Expansion of Norwich Pharmacal and Bankers Trust jurisdiction against foreign non-parties

25 July 2022

In a major development that will be welcomed by anyone engaged in pursuing international fraud claims, the Civil Procedure Rules Committee (CPRC) has approved expansions to the gateways for service out of the jurisdiction as set out in Practice Direction 6B (PD 6B), which will come into force this October.

Of special note for fraud practitioners is the adoption of a new gateway for the service of information orders against non-parties, making it possible to obtain permission to serve Norwich Pharmacal and Bankers Trust orders (NPOs and BTOs respectively) outside of the jurisdiction.

The need to obtain information from foreign non-parties is a common feature of fraud claims. These changes should increase the ability of parties to acquire such information and ensure that the English courts remain at the forefront of international dispute resolution.

The new gateway at paragraph 3.1(25) of PD 6B is widely drafted and covers claims or applications for disclosure to obtain information regarding "(i) the true identity of a defendant or a potential defendant and/or (ii) what has become of the property of a claimant or applicant" that is needed for proceedings brought in England and Wales, or which are intended to be brought here using the information sought.

NPOs and BTOs

NPOs were developed nearly 50 years ago[1] as a means for claimants to get information they need for their case from a third party mixed up in wrongdoing by a prospective defendant. In the original Norwich Pharmacal case, the claimant alleged that its patent rights had been infringed by import of a compound patented by it, but did not know who had made those imports. The court granted the original NPO requiring Customs & Excise to disclose the names of those who had imported the compound, thus providing Norwich Pharmacal with the identities of those it should pursue in a claim for breach of its patent rights. Since then, the NPO has become an invaluable tool in the fraud lawyer’s arsenal and can be strategically deployed at an early stage to shape a claim and obtain important information.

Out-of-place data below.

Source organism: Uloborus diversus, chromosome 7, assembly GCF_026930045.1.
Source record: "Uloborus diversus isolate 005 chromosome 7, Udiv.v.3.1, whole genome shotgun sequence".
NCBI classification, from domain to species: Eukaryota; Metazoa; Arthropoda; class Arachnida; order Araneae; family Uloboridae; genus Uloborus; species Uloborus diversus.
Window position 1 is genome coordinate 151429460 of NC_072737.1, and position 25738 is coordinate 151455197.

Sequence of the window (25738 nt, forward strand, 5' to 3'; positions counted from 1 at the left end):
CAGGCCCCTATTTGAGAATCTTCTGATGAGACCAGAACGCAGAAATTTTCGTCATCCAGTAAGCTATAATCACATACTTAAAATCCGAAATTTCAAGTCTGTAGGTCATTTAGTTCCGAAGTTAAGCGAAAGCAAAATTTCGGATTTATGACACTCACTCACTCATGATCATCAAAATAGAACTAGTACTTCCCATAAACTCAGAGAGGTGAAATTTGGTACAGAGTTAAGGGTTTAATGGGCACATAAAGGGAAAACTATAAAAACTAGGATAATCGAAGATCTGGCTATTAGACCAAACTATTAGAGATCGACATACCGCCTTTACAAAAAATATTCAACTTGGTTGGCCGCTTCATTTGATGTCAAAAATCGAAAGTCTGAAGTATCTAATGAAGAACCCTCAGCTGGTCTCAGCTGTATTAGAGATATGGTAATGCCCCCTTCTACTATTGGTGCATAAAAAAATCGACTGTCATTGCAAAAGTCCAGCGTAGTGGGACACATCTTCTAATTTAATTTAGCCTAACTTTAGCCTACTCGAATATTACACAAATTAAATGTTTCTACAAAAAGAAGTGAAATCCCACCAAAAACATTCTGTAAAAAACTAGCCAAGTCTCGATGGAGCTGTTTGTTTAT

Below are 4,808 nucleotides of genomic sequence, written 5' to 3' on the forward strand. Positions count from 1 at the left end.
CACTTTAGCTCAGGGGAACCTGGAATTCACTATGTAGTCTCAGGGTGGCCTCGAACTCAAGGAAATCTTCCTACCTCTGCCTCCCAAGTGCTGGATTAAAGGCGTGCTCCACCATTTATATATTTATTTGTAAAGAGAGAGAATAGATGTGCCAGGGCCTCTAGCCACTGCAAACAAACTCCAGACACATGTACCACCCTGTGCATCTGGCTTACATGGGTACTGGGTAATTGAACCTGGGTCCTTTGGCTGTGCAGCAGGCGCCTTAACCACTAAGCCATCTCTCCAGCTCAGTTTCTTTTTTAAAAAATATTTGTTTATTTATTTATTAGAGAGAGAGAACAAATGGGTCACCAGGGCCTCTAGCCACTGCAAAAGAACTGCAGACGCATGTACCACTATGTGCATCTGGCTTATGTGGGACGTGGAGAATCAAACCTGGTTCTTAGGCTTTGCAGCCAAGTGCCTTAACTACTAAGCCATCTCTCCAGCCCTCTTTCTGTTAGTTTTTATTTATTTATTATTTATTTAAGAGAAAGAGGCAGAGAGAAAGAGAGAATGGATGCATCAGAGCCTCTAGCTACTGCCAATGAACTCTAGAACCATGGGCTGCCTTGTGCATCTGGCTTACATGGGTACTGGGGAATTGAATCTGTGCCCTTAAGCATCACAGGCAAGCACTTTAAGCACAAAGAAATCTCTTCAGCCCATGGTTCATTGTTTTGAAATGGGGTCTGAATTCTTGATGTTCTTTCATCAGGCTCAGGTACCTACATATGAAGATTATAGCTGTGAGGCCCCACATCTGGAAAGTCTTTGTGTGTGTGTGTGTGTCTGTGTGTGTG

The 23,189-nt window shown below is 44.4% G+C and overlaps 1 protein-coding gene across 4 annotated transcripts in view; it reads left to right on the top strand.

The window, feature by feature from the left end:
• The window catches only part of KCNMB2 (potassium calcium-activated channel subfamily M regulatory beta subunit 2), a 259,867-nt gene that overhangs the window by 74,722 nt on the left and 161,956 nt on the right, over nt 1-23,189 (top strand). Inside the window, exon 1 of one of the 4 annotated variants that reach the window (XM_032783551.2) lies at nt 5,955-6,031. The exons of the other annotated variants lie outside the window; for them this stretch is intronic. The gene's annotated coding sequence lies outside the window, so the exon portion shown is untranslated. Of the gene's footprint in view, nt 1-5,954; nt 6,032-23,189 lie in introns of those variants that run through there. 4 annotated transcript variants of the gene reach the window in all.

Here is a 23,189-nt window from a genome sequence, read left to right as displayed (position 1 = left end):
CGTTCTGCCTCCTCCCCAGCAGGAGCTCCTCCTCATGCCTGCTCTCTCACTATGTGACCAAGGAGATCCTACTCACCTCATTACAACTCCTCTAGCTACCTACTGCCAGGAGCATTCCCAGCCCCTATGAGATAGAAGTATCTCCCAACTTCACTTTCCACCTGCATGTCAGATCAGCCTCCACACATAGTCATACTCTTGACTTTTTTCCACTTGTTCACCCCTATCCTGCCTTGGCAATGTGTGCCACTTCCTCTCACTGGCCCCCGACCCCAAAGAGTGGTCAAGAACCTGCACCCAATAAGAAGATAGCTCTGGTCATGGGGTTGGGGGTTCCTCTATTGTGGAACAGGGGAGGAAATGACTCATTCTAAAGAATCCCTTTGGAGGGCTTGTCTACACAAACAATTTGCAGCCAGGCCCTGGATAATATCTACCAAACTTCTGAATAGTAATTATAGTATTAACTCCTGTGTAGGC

The BTO is a similar equitable remedy, derived from the 1980 case of Bankers Trust Company v Shapira [1980] 1 WLR 1274. The claimant sought and obtained an order that a third party bank be required to give disclosure of correspondence, cheques and banking records of people who had presented forged cheques. The purpose of this was to allow the claimant to trace funds that belonged to it in equity.

These equitable remedies have become powerful ways of discovering who has committed a tort, or the location of assets. Their development and availability is an important factor in the popularity of the English court for fraud victims seeking redress. However, traditionally, if the respondent to a NPO and the information that the claimant is pursuing are outside of the jurisdiction of the English Court, a NPO has not been available from England and local relief will need to be sought. This is reflective of the English court historically being wary of appearing to assert jurisdiction over foreign third parties. However, the changes to PD 6B appear to show a relaxation of this approach and will open the door for increased use of NPOs against foreign non-parties. It should be remembered that NPOs and BTOs are not intended to be made against the defendant of a substantive claim, and the respondent to such an order will likely recover their associated costs.